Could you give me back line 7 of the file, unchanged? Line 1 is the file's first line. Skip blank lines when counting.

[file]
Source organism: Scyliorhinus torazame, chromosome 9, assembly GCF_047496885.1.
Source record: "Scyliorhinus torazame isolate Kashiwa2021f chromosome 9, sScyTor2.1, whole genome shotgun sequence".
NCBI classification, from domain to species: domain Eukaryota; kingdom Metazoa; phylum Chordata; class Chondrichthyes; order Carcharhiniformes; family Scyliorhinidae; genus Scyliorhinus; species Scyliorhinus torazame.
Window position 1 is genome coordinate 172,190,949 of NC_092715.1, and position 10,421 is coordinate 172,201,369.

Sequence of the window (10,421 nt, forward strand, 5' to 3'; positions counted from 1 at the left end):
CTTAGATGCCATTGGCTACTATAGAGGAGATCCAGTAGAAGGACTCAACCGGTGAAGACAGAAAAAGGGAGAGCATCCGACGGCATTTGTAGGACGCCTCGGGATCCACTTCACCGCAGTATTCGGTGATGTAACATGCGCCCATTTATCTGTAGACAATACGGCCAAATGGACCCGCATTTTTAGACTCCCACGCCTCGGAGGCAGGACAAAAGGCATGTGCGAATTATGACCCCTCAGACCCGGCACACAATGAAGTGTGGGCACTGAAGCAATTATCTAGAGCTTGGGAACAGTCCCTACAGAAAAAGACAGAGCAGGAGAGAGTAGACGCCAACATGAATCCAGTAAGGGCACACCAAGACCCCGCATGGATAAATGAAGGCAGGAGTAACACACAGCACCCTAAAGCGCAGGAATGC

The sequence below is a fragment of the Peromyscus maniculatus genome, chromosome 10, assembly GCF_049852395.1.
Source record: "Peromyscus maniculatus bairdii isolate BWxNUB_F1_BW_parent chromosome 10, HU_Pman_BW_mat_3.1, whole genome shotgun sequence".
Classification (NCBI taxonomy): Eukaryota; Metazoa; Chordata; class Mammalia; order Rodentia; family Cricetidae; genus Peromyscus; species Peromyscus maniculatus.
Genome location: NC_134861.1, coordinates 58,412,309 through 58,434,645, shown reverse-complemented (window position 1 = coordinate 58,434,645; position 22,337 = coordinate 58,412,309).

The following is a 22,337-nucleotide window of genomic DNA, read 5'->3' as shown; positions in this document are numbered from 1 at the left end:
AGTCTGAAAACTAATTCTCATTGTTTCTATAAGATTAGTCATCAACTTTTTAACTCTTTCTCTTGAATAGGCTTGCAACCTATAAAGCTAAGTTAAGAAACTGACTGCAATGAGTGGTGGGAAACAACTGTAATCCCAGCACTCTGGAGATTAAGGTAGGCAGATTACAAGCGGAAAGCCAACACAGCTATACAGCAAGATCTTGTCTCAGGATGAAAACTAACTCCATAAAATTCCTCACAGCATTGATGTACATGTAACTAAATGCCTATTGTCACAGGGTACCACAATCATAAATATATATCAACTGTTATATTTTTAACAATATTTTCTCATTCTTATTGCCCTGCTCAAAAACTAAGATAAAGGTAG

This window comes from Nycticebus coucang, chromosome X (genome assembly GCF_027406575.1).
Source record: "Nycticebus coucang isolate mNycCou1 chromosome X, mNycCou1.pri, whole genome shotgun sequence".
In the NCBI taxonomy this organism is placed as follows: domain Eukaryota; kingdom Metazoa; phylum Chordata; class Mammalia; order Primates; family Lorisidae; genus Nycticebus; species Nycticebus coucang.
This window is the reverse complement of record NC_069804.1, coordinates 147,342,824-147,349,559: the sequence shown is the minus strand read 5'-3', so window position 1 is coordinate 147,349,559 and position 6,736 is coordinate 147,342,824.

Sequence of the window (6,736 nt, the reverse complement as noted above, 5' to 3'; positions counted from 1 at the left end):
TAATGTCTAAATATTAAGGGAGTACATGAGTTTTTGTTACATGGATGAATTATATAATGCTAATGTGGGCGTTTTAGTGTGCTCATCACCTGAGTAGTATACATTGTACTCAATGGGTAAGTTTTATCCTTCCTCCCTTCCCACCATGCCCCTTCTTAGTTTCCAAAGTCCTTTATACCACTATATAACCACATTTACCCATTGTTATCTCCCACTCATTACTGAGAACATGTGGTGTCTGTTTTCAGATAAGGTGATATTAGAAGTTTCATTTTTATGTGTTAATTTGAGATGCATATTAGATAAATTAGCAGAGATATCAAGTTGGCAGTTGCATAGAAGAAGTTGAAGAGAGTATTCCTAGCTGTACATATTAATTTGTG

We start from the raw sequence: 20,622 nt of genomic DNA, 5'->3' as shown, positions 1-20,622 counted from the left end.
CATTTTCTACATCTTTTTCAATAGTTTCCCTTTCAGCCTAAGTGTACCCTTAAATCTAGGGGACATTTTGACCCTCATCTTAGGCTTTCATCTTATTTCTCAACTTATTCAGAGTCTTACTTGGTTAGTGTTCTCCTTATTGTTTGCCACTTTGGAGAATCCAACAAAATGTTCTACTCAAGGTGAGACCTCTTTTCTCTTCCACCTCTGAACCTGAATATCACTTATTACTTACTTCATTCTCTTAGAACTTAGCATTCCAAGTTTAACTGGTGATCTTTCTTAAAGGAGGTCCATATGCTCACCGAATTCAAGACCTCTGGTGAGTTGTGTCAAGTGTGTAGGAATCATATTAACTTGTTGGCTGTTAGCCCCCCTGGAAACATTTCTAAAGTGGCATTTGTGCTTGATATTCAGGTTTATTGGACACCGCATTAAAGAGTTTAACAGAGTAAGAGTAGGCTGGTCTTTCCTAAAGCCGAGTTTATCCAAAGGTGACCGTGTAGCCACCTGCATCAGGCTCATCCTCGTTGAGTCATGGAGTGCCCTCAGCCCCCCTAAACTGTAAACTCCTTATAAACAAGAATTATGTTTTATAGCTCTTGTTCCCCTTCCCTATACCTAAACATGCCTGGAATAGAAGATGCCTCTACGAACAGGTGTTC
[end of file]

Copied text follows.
The sequence below is a fragment of the Peromyscus maniculatus genome, chromosome 10, assembly GCF_049852395.1.